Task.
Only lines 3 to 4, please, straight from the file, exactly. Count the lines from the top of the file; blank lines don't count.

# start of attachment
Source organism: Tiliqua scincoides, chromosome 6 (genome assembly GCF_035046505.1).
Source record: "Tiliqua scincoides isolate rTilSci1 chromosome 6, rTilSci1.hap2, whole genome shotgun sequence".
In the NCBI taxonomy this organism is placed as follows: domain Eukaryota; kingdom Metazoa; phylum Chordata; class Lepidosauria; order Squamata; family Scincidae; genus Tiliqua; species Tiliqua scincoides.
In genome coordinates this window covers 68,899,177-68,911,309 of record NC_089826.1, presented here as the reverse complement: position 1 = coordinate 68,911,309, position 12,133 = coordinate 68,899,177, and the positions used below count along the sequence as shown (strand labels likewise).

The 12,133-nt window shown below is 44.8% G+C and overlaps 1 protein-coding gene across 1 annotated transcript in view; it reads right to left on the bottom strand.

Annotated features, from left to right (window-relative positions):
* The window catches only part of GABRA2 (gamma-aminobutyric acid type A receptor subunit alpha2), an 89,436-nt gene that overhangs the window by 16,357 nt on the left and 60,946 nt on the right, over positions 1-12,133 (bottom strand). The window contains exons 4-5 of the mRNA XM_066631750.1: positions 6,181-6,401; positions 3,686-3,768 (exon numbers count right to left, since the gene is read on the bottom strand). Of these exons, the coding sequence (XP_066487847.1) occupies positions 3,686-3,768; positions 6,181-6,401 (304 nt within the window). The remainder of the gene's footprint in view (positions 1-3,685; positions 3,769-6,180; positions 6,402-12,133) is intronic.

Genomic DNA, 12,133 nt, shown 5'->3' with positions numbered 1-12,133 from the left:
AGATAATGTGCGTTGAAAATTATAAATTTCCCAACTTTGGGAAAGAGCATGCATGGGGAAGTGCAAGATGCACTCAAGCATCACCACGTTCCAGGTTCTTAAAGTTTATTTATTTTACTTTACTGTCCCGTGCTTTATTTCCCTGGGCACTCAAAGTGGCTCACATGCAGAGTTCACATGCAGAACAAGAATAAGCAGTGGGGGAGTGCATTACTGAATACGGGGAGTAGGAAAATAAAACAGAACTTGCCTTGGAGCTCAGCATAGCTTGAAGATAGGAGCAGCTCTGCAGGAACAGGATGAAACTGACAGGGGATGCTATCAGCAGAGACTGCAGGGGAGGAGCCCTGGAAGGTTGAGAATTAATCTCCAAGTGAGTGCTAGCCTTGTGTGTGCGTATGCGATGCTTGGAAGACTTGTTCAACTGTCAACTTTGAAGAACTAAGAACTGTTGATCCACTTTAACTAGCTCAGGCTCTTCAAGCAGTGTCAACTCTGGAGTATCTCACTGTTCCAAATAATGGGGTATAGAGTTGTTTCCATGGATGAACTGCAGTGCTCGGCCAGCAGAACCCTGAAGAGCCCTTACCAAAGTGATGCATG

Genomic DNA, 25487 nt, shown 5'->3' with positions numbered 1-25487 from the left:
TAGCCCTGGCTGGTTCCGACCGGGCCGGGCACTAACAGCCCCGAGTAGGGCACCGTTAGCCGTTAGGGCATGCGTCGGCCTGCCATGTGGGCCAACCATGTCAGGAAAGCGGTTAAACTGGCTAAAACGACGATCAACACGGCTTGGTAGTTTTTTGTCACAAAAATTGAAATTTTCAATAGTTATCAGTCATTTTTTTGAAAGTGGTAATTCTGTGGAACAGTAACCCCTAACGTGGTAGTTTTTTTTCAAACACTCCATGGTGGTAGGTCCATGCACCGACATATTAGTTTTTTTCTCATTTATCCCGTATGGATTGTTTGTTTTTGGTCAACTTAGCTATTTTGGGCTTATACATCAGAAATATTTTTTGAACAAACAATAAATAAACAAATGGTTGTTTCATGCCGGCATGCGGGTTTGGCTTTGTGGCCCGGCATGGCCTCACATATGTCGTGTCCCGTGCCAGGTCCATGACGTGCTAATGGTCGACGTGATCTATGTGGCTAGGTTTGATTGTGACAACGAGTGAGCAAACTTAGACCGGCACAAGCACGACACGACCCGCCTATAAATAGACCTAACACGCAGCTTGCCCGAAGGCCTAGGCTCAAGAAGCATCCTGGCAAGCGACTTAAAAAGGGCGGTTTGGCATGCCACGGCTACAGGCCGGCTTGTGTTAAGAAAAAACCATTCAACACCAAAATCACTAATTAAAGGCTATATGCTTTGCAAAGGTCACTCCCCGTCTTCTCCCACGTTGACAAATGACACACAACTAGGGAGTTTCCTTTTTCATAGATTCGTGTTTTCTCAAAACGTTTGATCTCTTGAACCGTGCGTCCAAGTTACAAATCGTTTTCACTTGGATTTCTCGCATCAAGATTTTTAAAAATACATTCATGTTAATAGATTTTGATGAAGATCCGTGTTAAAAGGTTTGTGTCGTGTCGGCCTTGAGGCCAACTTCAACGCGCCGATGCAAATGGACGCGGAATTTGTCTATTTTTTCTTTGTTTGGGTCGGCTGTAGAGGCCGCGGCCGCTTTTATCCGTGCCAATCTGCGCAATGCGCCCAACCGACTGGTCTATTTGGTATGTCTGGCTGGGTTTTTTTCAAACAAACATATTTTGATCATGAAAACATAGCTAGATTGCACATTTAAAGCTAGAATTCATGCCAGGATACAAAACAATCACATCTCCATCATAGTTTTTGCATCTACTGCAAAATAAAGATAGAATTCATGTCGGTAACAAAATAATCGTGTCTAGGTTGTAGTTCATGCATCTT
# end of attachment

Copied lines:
In the NCBI taxonomy this organism is placed as follows: domain Eukaryota; kingdom Metazoa; phylum Chordata; class Lepidosauria; order Squamata; family Scincidae; genus Tiliqua; species Tiliqua scincoides.
In genome coordinates this window covers 68,899,177-68,911,309 of record NC_089826.1, presented here as the reverse complement: position 1 = coordinate 68,911,309, position 12,133 = coordinate 68,899,177, and the positions used below count along the sequence as shown (strand labels likewise).